Naturalistic fallacy

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The naturalistic fallacy or appeal to nature is a logical fallacy that is committed whenever an argument attempts to derive what is good from what is natural. Originally it was considered a type of equivocation, wherein the word "good" was used in the sense of "pleasant" or "effective" in the premises, and in the sense of "moral" or "ethical" in the conclusion. Now it refers to any case in which someone refers to something as morally necessary simply because it is more natural.

The converse argument, where one assumes that whatever is good must be part of the natural order, is known as the "moralistic fallacy".



A trivial example:

Apples are good to eat (meaning they are delicious or have nutritional value).
Therefore people who eat apples are better people (meaning more ethical).

A common Christian argument:

Homosexuality is unnatural (meaning against the biological human drive to procreate or against the supposedly God-given purpose of sex).
Therefore homosexuality is wrong (ethically).
Note: the first premise here seems to be untrue, based on scientific investigation into the causes of homosexuality. The causes are not understood but natural biological processes are known to be factors in at least some cases.

Social Darwinism:

Natural selection works because the weak/stupid/disabled die and the rest survive to reproduce.
The weak/stupid/disabled should therefore be allowed to die or be killed to keep the process going.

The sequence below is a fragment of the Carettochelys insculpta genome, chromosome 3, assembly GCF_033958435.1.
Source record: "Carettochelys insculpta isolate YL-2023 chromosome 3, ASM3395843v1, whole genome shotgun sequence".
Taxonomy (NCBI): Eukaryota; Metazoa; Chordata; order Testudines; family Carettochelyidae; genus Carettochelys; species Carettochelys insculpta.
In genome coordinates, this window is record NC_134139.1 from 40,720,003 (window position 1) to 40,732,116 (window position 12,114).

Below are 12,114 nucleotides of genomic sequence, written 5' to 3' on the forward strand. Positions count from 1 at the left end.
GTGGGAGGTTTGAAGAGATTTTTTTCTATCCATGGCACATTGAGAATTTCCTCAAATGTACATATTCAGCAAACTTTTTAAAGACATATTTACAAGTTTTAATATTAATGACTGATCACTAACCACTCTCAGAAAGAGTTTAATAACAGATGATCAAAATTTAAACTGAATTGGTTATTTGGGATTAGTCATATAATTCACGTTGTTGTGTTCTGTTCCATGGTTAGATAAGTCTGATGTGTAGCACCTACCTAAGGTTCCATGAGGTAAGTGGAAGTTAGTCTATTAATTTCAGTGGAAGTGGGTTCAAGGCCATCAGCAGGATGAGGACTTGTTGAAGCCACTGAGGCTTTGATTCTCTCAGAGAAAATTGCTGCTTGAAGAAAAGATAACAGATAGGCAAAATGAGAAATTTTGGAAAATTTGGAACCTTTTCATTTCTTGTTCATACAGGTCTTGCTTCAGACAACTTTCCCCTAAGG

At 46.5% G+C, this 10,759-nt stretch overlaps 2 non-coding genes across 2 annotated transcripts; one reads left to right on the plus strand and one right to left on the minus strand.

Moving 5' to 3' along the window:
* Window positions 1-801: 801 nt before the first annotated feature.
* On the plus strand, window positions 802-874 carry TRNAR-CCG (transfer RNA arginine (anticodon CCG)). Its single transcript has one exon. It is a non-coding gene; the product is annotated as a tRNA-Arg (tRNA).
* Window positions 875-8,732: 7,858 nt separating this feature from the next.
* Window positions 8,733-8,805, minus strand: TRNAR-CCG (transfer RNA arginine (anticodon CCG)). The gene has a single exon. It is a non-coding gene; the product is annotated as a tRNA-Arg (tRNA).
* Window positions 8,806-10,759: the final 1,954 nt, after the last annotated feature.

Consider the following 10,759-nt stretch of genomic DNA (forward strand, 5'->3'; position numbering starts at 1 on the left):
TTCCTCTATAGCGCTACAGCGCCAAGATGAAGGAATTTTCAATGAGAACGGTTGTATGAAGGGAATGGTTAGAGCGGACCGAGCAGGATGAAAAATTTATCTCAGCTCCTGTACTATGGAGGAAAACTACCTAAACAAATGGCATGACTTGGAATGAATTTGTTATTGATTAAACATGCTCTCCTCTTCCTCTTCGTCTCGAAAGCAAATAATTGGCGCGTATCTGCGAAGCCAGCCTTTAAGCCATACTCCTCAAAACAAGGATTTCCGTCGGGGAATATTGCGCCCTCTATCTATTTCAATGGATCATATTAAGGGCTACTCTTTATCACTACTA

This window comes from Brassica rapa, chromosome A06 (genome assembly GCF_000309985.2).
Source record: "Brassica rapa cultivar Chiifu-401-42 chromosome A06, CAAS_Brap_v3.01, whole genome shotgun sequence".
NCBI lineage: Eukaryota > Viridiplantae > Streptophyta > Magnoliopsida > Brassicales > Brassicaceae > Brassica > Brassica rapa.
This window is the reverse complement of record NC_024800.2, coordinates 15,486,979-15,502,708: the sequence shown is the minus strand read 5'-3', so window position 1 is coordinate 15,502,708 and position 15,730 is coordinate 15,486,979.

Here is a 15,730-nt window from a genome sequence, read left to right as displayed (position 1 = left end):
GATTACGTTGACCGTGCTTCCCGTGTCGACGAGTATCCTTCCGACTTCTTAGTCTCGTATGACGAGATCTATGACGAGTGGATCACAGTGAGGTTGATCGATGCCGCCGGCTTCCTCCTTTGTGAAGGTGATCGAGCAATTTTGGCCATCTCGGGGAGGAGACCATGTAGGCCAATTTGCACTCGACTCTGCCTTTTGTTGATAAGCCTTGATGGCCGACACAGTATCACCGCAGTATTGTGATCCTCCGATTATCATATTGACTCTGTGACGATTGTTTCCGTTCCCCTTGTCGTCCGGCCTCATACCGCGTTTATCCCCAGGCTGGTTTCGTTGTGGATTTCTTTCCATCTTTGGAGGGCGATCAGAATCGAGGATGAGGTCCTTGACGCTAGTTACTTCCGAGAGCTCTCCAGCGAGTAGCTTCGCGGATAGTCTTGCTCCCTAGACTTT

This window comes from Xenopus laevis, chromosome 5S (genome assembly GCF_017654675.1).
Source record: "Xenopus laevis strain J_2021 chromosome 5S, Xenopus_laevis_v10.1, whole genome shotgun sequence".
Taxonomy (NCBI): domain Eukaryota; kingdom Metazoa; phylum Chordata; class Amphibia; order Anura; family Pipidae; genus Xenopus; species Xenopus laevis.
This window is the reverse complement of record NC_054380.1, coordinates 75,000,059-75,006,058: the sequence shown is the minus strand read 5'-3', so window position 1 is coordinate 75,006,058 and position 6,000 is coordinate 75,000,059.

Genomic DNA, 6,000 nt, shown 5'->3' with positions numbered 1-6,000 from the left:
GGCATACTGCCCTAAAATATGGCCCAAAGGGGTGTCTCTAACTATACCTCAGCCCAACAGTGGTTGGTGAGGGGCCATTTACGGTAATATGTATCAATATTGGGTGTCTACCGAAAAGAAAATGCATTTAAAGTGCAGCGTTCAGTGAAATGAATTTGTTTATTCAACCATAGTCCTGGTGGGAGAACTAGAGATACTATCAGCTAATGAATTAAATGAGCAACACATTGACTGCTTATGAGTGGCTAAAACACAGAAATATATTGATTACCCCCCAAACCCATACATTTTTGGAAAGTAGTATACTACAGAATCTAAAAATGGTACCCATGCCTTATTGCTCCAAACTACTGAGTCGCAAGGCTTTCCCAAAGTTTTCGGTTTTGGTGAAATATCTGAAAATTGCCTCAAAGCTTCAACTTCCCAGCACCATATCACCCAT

"Ought" vs. "Is"

Main Article: Is-ought problem

As David Hume pointed out, knowing about the physical world never, by itself, tells you how to behave ethically. To behave ethically, you must not only know what is out there, but also have a value system that tells you what ought to be out there and what your place ought to be in making that happen. Knowing about the natural world is not enough to build a moral system.

"Natural" can mean many things, and none of them are the same as "moral"

"Natural" as opposed to "artificial" is not the same as moral, or else we would be obliged to give up sanitation, penicillin, modern agriculture, and other life-saving inventions as "immoral".

"Natural" as opposed to "supernatural" is not the same as moral. For one, many theists believe in both evil supernatural beings like demons or malevolent spirits and in good supernatural beings like gods or angels. For another, many people who believe in no supernatural phenomena at all have detailed moral codes.

"Natural" meaning "biological" as opposed to "cultural" is not the same as moral. Both altruism and psychopathy seem to have roots in human physiology. Similarly cultural influences can be either good or bad.

See also

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